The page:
In "On the Rainy River" the narrator reveals his attempt to evade the draft. He is faced with the opportunity to escape to Canada without alerting authorities. He, literally, makes it within feet of the Canadian border, yet he returns home and eventually reports for service. What is the narrator's motive as he chooses to report for military duty? Incorporate quotes that could be used for how one could agree or disagree with the narrator's decision.
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"On the Rainy River” contains the main existential and moral crisis of the book. The turning point at the river is a classic Freudian scene. The boy wants to jump out of the boat, his ego and his id (his authentic desires) strain to go. But his superego (what society orders) constrains him. In this story, the superego is symbolized by O’Brien imagining large crowds of people watching him make his decision. The scene takes place on a river; water for Freud often symbolizes the unconscious, where the battle between the superego, id and ego takes place.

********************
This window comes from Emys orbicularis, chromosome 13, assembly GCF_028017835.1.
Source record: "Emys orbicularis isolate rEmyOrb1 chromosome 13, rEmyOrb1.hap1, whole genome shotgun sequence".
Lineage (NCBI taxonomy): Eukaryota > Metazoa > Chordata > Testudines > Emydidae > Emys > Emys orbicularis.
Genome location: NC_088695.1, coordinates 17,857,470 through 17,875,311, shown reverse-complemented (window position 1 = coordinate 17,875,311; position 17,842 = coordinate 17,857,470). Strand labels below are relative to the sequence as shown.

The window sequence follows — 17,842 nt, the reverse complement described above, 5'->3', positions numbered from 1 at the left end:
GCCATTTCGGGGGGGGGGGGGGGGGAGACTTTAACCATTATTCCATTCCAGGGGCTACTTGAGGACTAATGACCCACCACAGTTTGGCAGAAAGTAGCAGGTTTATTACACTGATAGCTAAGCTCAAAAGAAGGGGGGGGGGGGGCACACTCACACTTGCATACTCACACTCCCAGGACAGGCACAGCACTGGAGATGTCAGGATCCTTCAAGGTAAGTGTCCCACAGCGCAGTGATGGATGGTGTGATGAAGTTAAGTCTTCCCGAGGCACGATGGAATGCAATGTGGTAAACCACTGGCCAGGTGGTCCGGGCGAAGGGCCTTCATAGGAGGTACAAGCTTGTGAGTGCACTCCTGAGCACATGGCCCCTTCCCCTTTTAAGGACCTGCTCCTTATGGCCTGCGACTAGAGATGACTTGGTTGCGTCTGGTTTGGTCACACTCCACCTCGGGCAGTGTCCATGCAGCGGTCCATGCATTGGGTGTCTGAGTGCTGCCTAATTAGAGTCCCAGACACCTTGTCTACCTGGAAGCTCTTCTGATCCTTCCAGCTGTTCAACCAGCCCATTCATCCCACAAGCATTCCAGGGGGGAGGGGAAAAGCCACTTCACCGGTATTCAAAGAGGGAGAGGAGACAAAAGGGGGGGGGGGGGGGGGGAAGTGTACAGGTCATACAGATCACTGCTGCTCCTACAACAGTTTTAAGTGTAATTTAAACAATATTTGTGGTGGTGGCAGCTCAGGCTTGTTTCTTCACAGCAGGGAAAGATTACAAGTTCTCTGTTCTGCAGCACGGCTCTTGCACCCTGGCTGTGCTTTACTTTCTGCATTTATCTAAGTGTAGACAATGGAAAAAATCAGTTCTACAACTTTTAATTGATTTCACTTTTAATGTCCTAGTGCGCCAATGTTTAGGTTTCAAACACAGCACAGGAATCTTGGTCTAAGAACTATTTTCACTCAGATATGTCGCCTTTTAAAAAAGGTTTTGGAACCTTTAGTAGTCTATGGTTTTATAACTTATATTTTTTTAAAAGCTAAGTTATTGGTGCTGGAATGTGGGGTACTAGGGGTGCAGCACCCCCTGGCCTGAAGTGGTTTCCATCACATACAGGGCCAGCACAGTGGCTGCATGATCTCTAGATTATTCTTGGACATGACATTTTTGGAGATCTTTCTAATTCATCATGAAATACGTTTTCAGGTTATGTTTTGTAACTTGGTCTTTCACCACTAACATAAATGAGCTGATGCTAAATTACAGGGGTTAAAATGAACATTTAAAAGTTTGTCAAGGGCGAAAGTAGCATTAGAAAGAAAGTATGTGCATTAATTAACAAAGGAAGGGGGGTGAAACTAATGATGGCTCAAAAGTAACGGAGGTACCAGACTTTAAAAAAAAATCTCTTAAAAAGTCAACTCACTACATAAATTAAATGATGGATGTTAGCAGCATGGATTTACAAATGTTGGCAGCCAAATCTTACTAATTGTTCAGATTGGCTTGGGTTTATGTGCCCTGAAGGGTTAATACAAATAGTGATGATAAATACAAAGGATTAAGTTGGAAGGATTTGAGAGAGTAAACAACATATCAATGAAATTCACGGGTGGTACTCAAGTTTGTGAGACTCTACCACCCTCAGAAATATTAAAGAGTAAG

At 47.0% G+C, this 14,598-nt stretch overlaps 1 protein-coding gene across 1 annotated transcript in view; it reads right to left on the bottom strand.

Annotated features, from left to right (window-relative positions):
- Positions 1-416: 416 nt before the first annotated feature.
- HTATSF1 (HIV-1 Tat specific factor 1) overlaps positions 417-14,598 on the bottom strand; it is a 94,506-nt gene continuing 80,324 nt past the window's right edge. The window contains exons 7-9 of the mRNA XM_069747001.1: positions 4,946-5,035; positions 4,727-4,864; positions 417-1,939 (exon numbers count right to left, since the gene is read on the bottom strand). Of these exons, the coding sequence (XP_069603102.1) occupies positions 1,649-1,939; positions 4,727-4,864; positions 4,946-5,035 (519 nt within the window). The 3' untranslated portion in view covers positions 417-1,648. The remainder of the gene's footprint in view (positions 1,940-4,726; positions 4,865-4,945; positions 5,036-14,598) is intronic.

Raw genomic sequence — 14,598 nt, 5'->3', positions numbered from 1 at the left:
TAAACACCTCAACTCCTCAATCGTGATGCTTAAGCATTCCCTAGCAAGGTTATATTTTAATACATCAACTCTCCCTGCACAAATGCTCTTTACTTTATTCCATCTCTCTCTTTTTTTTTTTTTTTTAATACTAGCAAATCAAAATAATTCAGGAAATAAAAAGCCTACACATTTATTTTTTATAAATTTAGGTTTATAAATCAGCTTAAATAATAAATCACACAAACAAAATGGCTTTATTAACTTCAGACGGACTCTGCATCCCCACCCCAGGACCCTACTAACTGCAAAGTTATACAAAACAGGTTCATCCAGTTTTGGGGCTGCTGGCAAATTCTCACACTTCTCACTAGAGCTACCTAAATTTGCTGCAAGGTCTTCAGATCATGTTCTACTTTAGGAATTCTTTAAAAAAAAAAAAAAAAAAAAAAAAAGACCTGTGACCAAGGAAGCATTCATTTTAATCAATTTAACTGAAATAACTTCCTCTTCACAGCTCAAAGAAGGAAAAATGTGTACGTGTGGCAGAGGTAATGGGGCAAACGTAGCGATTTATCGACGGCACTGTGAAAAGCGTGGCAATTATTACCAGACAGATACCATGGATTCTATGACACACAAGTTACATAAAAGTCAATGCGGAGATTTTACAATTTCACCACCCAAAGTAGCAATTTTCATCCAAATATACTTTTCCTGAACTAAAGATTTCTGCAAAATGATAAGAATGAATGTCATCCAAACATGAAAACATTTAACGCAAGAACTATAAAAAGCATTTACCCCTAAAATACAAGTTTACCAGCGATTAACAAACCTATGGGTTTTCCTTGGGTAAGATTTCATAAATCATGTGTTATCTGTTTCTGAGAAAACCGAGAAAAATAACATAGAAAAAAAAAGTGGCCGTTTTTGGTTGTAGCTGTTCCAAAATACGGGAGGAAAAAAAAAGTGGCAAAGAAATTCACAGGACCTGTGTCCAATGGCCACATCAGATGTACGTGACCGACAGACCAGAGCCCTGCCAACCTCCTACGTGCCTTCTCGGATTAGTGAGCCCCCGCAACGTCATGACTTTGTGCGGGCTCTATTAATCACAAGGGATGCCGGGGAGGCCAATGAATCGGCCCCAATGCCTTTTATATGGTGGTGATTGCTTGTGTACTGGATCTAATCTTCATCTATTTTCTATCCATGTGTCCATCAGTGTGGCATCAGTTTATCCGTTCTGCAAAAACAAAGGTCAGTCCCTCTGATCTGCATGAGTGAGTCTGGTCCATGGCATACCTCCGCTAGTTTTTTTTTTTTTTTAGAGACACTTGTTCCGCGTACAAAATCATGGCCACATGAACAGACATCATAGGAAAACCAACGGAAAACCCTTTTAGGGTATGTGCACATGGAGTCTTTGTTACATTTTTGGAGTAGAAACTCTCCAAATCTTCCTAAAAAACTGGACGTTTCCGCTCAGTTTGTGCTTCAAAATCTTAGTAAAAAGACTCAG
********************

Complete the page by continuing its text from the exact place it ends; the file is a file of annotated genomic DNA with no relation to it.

Ultimately others’ expectations of him are more powerful than O’Brien’s own moral compass. His deference to his superego is O’Brien’s tragic flaw. Tragic heroes in Greek plays also have a tragic flaw: the one shortcoming from which all of their other misdeeds flow. O’Brien’s tragic flaw is caving to society.